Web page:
I popped out to the shops to buy some bread;

When I returned my family were dead.

A missile had destroyed our neighbourhood;

From this time onwards, nothing will be good.

I cannot understand these men of war;

I cannot comprehend what this is for.

We had no quarrel with our former friends;

How can these means advance their twisted ends?

Were they at war, my children and my wife?

They wanted no more than to live their life.

I search among the debris for a sign

Of those whose being intertwined with mine.

As I withdraw beneath the cindered sky,

The hammer in my mind repeats: Why? Why?


◄ The Slowing of Spring

Red Sky at Night ►


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Stephen Gospage

Thu 28th Apr 2022 17:52

Thanks, John, for your kind comment. As Clare said, it is just a shame that the material to create something like this is so readily available.

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John Botterill

Thu 28th Apr 2022 09:21

Phenomenal Stephen. Poignant and gripping. Says it all.

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Stephen Gospage

Wed 27th Apr 2022 20:56

Thanks to tryingthings

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Stephen Gospage

Wed 27th Apr 2022 17:32

Cheers, Stephen.

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Stephen Gospage

Wed 27th Apr 2022 17:31

Thank you all very much, Clare, Ursula, Greg, John and MC. I see now that the crux of the poem is the first two lines. I wanted to emphasise incomprehension here.

The more I see of this war, the more I am struck by its crass brutality and pointlessness. Like many modern wars, there is virtually no real battle, just a licence to destroy homes and lives. Apart from anything else, what is the point of invading a country which could end up completely destroyed and where everyone will hate you?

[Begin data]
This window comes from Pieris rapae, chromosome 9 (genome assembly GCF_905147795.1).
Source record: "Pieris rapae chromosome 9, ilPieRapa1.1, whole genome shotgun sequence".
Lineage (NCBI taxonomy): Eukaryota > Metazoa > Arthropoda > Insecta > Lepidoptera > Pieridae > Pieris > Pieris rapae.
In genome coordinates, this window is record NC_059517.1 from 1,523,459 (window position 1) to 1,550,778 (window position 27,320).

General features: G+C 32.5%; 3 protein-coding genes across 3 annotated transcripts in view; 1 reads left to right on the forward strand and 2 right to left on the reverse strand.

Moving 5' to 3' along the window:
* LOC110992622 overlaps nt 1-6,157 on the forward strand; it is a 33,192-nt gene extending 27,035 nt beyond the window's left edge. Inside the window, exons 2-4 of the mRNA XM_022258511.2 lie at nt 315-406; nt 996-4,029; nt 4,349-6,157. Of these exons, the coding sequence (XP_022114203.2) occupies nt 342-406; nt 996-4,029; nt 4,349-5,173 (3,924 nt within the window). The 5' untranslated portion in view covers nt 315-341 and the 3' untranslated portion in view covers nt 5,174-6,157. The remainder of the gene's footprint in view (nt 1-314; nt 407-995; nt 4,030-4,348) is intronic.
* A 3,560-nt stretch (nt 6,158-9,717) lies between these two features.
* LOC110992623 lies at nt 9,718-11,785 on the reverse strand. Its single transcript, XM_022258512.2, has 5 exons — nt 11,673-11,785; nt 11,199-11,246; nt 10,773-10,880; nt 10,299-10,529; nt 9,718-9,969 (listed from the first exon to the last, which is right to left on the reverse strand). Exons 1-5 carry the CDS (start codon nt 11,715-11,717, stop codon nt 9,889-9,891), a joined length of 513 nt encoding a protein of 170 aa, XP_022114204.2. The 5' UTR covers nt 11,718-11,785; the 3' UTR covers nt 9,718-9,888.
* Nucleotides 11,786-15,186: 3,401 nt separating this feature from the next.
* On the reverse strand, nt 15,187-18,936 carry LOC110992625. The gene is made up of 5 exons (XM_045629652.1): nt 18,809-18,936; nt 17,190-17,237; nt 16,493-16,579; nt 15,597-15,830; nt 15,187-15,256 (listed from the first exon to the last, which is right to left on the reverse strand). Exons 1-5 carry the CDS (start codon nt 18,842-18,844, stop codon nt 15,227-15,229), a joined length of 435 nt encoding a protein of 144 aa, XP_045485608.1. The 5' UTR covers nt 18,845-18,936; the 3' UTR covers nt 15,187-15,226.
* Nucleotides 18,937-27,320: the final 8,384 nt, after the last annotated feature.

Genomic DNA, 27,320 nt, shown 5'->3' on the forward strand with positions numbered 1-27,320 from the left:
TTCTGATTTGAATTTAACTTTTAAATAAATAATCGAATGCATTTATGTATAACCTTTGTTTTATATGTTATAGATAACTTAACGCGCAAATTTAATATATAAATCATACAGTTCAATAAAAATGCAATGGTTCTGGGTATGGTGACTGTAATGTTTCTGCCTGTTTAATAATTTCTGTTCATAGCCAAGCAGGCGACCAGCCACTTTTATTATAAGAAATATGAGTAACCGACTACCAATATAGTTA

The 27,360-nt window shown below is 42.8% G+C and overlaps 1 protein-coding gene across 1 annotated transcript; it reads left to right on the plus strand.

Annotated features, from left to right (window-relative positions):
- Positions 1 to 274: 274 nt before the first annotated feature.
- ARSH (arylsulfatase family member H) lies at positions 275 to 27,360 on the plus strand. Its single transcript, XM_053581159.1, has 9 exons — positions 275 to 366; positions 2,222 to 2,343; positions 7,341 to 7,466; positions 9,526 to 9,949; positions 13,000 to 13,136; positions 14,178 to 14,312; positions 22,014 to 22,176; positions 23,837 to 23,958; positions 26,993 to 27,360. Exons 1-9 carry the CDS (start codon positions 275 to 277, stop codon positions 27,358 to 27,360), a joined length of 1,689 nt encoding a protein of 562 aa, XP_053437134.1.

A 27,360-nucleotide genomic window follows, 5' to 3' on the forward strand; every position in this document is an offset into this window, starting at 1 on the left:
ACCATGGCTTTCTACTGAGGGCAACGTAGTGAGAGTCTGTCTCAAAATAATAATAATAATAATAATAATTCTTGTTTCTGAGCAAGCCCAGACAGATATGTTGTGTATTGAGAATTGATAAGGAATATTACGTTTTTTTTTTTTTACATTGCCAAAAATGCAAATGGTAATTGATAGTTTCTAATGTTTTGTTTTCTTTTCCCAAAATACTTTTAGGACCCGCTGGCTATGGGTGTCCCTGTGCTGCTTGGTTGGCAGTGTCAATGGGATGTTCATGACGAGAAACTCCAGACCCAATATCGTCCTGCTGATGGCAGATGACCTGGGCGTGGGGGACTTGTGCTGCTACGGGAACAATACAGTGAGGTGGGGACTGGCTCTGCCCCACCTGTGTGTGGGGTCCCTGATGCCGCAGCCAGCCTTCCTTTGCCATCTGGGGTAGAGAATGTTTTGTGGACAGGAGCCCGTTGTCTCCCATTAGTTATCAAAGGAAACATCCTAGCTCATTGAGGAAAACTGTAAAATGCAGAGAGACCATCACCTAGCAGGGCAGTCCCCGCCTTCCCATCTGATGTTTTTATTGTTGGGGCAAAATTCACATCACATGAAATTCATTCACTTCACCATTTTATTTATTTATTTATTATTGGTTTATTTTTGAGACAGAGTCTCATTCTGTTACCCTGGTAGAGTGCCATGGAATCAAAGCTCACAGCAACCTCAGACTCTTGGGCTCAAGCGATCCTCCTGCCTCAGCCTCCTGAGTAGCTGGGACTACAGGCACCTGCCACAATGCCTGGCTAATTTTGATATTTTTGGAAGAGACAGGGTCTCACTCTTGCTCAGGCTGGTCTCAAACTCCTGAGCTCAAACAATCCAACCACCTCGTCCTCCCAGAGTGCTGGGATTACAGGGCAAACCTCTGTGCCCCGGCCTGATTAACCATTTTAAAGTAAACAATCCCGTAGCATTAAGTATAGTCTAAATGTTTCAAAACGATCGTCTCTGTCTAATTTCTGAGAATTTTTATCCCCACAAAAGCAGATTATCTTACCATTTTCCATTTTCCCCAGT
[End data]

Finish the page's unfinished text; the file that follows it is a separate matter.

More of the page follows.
The fact that Putin thinks there is a point shows how mad he and his regime have become.

And thanks to Nigel, Julie, Rudyard, Holden and K Lynn for the likes.

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Stephen Atkinson

Wed 27th Apr 2022 17:19

Powerfully understated. The first two lines slap you into submission. Another superb piece of writing Stephen

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M.C. Newberry

Wed 27th Apr 2022 15:32

Vivid in its depiction of the bewilderment and grief that is surely
felt by many. Putin's motives are somewhere in the realm of the present and the past, not least the history between the two lands
as recently as WW2 when the Nazis (a term readily seized upon
by Putin for his reasons for this "special military operation") were
very much in evidence. We ignore that reality at the peril of
an incomplete understanding of the behaviour that is helping to
drive this wretched conflict. The pity of war indeed.

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John Coopey

Wed 27th Apr 2022 15:04

Powerful, Stephen. I agree with Greg and indeed would go further. The poem could even end after those first two lines.

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Greg Freeman

Wed 27th Apr 2022 09:43

Thank you, Stephen, for sticking with all this, and still telling it like it is. Those first two lines are devastating in their simplicity. The pity of war. Yet Wilfred Owen would not recognise this kind of conflict.

<Deleted User> (32907)

Wed 27th Apr 2022 00:17

Really well expressed, Stephen. Great empathy for the experience so many are facing right now. Very very sad time for so many. Well done.👍

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Tue 26th Apr 2022 22:24

Gut wrenching. This an amazing piece from you, Stephen. It's just so tragic that you had the material to write it. Such empathy and intelligence is displayed here. Thankyou.

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